Posts tagged ‘New York’
Large areas of available space are certainly few and far between in New York City, particularly in Manhattan. So PopTech’s Dan Barasch and RAAD’s James Ramsey are proposing to create a public green space underneath the street, complete with natural light carried down through fiber optic cables. In theory, this light would maintain photosynthesizing abilities, so common plants would be able to grow in the underground space.
The proposed project would be an adaptive reuse of the abandoned Williamsburg Trolley Terminal underneath Delancey Street in the Lower East Side. The project is being called the Delancey Underground or, in contrast to Chelsea’s elevated park, the Low Line.
This idea is fairly mind-blowing to me, and I find myself to be simultaneously skeptical, intrigued, and very inspired. Luckily it seems like there’s an awful lot of supporters out there; the Low Line’s Kickstarter campaign earned a third of its target amount in three days (and has 437 backers at the time of writing). I’m sure that the really well done video has helped, too.
Want to learn more? In addition to visiting the project’s website and Kickstarter page, you can check out the unbelievable amount of press coverage including Inhabitat, Architizer, Treehugger, the Wall Street Journal, the Huffington Post, and Co.Design among others.
Feb 24’s daily design idea is: Co.Design notes that this is “the kind of space that childhood daydreams are made of.” Can a realized version of the Low Line live up to the daydream? And even if so, should some creative proposals be intentionally unrealized to preserve the awe that they inspire?
Last night I saw “Sleep No More” by the amazing London-based group Punchdrunk. I don’t want to give too much away, because the show is so much about the mystery of the place (and because the version of the show that you will see is undeniably going to be different than the version that I saw)… but as someone who so strongly believes in documenting and measuring even the most subjective experiences, I felt the need to share a few facts with you:
The set took five months to build. It was a professional crew. They worked 6 day weeks, on average. They had to get a building permit from NYC’s Department of Buildings to do what they did.
Each night, it takes three hours to pre-set the show. Even with five stories of set to dress, that’s impressive.
The show starts at 7pm each night. The crew hits “play” on all the pre-programmed spectacular effects at 6:53pm. For any theater junkies that are reading this: they do have stage managers, but those people do not call traditional cues. The team’s first “stage manager” had an events production background and didn’t know the meaning of that title.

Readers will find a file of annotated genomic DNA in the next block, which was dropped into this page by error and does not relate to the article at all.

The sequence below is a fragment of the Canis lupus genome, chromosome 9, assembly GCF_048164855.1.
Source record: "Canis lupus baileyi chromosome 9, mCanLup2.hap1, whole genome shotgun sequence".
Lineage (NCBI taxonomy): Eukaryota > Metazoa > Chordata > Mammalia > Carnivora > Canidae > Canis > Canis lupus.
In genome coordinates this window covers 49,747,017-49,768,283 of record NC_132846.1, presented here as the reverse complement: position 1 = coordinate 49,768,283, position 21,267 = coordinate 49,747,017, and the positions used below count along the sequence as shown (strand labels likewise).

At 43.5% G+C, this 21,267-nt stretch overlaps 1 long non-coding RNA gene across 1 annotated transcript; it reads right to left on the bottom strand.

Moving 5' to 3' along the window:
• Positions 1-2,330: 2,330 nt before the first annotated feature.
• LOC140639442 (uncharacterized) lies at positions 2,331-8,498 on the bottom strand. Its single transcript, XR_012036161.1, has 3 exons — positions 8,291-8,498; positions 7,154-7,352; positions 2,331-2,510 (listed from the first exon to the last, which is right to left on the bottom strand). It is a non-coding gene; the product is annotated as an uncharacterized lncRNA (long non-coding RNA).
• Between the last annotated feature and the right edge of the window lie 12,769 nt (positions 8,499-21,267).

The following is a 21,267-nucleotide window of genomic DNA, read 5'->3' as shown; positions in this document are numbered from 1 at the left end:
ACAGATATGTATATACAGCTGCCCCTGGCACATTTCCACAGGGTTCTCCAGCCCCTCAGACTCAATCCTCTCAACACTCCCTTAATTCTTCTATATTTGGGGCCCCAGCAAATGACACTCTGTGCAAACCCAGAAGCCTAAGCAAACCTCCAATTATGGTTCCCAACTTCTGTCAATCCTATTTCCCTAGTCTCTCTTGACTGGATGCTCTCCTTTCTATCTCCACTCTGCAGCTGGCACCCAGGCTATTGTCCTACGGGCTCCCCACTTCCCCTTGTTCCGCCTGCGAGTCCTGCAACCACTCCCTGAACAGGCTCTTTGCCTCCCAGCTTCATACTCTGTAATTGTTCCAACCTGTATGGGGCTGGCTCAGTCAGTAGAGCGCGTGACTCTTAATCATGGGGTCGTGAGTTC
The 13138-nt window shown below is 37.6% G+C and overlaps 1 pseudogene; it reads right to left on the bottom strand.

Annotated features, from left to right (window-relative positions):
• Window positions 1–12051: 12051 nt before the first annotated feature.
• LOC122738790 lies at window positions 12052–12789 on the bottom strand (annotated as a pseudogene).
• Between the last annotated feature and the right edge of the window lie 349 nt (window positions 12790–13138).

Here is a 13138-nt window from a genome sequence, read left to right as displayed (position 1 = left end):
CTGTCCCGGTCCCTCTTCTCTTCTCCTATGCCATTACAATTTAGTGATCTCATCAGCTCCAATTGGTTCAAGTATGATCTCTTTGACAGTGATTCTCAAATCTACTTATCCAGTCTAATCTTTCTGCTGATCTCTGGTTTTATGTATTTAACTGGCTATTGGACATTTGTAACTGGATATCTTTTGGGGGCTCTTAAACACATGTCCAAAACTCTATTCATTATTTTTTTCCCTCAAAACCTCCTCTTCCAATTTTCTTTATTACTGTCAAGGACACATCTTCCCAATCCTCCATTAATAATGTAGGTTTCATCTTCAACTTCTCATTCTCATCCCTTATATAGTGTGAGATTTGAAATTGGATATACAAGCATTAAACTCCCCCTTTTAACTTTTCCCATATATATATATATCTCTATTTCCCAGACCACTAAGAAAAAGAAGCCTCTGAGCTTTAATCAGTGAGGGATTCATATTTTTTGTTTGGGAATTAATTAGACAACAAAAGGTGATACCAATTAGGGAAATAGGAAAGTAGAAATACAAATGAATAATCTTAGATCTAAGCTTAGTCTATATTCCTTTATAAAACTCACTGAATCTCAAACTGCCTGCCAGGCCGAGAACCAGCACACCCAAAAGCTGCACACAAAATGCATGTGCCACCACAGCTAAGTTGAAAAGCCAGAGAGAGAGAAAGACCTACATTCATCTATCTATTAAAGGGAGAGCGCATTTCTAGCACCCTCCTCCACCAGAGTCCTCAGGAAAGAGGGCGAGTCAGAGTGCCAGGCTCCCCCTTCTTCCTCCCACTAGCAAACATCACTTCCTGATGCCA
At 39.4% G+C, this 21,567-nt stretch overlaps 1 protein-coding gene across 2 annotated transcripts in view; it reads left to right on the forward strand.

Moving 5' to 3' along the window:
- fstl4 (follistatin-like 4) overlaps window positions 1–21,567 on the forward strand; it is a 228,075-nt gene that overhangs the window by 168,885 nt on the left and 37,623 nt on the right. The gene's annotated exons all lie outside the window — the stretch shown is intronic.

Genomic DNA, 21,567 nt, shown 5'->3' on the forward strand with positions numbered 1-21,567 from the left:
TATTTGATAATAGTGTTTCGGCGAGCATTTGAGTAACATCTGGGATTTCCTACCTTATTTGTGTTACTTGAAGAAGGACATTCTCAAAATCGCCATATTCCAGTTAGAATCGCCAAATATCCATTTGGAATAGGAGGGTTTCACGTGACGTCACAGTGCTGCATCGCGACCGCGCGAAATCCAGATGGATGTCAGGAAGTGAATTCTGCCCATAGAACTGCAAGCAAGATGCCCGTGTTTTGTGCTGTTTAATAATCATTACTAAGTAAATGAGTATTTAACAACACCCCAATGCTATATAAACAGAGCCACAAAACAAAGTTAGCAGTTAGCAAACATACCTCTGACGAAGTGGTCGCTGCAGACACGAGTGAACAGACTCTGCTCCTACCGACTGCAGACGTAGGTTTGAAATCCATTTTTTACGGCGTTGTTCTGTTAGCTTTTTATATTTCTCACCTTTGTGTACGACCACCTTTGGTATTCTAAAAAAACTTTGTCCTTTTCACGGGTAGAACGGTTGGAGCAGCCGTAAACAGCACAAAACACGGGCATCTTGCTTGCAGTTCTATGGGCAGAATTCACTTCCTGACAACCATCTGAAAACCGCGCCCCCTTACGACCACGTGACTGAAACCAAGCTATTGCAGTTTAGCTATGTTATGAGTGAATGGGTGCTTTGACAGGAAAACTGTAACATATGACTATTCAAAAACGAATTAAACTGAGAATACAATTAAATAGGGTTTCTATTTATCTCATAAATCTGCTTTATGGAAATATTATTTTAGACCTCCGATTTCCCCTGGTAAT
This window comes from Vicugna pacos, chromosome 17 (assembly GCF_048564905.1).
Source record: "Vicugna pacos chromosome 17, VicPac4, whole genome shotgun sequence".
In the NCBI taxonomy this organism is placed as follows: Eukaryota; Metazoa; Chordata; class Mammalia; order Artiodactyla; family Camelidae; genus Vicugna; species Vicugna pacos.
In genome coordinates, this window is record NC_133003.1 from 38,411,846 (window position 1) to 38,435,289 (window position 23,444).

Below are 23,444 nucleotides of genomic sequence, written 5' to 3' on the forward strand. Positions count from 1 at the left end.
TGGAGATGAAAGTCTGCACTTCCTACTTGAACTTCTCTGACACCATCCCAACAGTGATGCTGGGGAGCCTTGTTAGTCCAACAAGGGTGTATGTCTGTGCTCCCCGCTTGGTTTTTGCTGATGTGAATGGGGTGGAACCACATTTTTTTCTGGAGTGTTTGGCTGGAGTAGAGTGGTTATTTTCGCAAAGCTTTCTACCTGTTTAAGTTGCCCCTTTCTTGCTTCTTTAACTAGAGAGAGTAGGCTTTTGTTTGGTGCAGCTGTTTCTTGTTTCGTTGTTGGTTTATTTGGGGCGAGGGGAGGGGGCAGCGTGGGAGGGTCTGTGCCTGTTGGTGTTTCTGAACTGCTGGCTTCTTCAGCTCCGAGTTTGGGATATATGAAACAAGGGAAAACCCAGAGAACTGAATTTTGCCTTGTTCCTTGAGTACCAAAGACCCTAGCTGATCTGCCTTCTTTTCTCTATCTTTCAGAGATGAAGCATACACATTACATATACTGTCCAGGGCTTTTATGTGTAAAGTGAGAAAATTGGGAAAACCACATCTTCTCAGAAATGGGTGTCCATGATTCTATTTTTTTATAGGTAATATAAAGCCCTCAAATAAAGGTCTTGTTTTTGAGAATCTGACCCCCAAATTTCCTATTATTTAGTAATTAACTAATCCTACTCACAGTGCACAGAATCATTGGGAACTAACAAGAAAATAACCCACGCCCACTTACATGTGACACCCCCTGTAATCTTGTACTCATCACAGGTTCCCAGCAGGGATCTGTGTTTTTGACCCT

The maximum amount of time that a theater-goer can spend at this show is 3 hours, but there is about 15 hours worth of prepared content in that three hour time span.
big thanks to Meagan Miller-McKeever for introducing me to the creative geniuses behind Punchdrunk!
March 17’s daily design idea – while not a proven fact – is definitively my opinion, expectation, and hope: productions like this are the future of theater.
More gorgeous work from Brooklyn Theory:
March 12’s daily design idea is reflection can bring beautiful new perspectives.
Two recent articles in GOOD offer up ideas for getting friendly with strangers. In the first, Allison Arieff asks if the NYC subways are ready for Conversation Cars, while the second, “How To: Picnic with Strangers,” features the mostly Melbourne-based site Eat With Me.
While not as randomized as, say, Chat Roulette, opening up these kinds of avenues for interaction with strangers is definitely a bit beyond your everyday control freak. That said, they also provide an excellent opportunity for some intellectual stimulation, some advice, or just a good laugh.
March 1’s daily design idea is how (un)controlled do you like your interactions to be?
I hand drew 99 picture frames to create a dense wall of “discovery” about NYC that could be passed to the common tourist staying in the room. Each frame contains a different fact / love / tidbit / thing of interest / or shout-out to a place I dig in the city. At roughly 120 square feet, the art was drawn imprecisely to capture the spontaneity and grit of the city. I used paint markers and opaque black paint to help this technique excel. Consequently, it became a labor of love, an act of obsessiveness that was pleasantly grueling.
After discovering Cleavland-born Goodman‘s work for the ACE, I couldn’t help but think back to a scenic design by Rita DeAngelo (a former classmate of mine) for the show Grease. The yearbook-like portraits she painted actually looked like the actors in the show, many of which were friends with Rita – also making this project a grueling labor of love.
December 13’s daily design idea is a personal connection is a great motivator for going above and beyond.